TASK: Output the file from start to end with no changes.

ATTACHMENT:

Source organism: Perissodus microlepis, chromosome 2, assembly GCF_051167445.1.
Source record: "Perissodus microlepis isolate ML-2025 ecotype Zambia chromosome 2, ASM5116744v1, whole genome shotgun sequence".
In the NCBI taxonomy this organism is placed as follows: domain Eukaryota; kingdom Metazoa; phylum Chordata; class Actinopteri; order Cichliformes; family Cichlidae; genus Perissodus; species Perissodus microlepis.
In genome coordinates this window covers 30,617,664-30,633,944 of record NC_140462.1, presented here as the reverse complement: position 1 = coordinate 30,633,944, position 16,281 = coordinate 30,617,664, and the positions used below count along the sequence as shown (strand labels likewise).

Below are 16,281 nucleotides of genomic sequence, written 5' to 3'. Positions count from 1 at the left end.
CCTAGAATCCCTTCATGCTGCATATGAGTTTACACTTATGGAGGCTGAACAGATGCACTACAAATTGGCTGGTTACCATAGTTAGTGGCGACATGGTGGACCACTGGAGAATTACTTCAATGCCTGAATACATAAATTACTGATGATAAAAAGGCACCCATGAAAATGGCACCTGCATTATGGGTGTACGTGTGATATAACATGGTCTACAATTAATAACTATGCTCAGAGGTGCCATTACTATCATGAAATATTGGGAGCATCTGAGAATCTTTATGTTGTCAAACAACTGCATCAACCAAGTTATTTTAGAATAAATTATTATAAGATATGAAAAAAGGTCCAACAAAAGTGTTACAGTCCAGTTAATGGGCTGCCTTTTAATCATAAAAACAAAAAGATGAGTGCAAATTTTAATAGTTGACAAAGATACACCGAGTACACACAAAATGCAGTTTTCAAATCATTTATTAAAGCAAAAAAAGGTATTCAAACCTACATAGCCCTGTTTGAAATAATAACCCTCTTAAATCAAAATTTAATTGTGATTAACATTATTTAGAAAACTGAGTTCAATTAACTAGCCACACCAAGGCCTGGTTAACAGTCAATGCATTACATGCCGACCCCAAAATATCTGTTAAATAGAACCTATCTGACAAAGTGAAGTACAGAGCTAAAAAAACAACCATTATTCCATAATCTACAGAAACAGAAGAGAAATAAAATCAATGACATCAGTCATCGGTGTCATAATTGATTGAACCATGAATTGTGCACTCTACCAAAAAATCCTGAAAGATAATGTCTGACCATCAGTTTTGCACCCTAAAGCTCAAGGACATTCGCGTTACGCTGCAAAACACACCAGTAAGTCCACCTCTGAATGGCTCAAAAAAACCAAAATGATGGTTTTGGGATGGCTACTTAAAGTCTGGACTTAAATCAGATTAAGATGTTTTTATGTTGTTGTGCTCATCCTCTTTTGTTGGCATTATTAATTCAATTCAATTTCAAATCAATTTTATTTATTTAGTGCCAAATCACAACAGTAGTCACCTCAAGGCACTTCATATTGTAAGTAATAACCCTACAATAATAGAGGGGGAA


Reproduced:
Source organism: Perissodus microlepis, chromosome 2, assembly GCF_051167445.1.
Source record: "Perissodus microlepis isolate ML-2025 ecotype Zambia chromosome 2, ASM5116744v1, whole genome shotgun sequence".
In the NCBI taxonomy this organism is placed as follows: domain Eukaryota; kingdom Metazoa; phylum Chordata; class Actinopteri; order Cichliformes; family Cichlidae; genus Perissodus; species Perissodus microlepis.
In genome coordinates this window covers 30,617,664-30,633,944 of record NC_140462.1, presented here as the reverse complement: position 1 = coordinate 30,633,944, position 16,281 = coordinate 30,617,664, and the positions used below count along the sequence as shown (strand labels likewise).

Below are 16,281 nucleotides of genomic sequence, written 5' to 3'. Positions count from 1 at the left end.
CCTAGAATCCCTTCATGCTGCATATGAGTTTACACTTATGGAGGCTGAACAGATGCACTACAAATTGGCTGGTTACCATAGTTAGTGGCGACATGGTGGACCACTGGAGAATTACTTCAATGCCTGAATACATAAATTACTGATGATAAAAAGGCACCCATGAAAATGGCACCTGCATTATGGGTGTACGTGTGATATAACATGGTCTACAATTAATAACTATGCTCAGAGGTGCCATTACTATCATGAAATATTGGGAGCATCTGAGAATCTTTATGTTGTCAAACAACTGCATCAACCAAGTTATTTTAGAATAAATTATTATAAGATATGAAAAAAGGTCCAACAAAAGTGTTACAGTCCAGTTAATGGGCTGCCTTTTAATCATAAAAACAAAAAGATGAGTGCAAATTTTAATAGTTGACAAAGATACACCGAGTACACACAAAATGCAGTTTTCAAATCATTTATTAAAGCAAAAAAAGGTATTCAAACCTACATAGCCCTGTTTGAAATAATAACCCTCTTAAATCAAAATTTAATTGTGATTAACATTATTTAGAAAACTGAGTTCAATTAACTAGCCACACCAAGGCCTGGTTAACAGTCAATGCATTACATGCCGACCCCAAAATATCTGTTAAATAGAACCTATCTGACAAAGTGAAGTACAGAGCTAAAAAAACAACCATTATTCCATAATCTACAGAAACAGAAGAGAAATAAAATCAATGACATCAGTCATCGGTGTCATAATTGATTGAACCATGAATTGTGCACTCTACCAAAAAATCCTGAAAGATAATGTCTGACCATCAGTTTTGCACCCTAAAGCTCAAGGACATTCGCGTTACGCTGCAAAACACACCAGTAAGTCCACCTCTGAATGGCTCAAAAAAACCAAAATGATGGTTTTGGGATGGCTACTTAAAGTCTGGACTTAAATCAGATTAAGATGTTTTTATGTTGTTGTGCTCATCCTCTTTTGTTGGCATTATTAATTCAATTCAATTTCAAATCAATTTTATTTATTTAGTGCCAAATCACAACAGTAGTCACCTCAAGGCACTTCATATTGTAAGTAATAACCCTACAATAATAGAGGGGGAA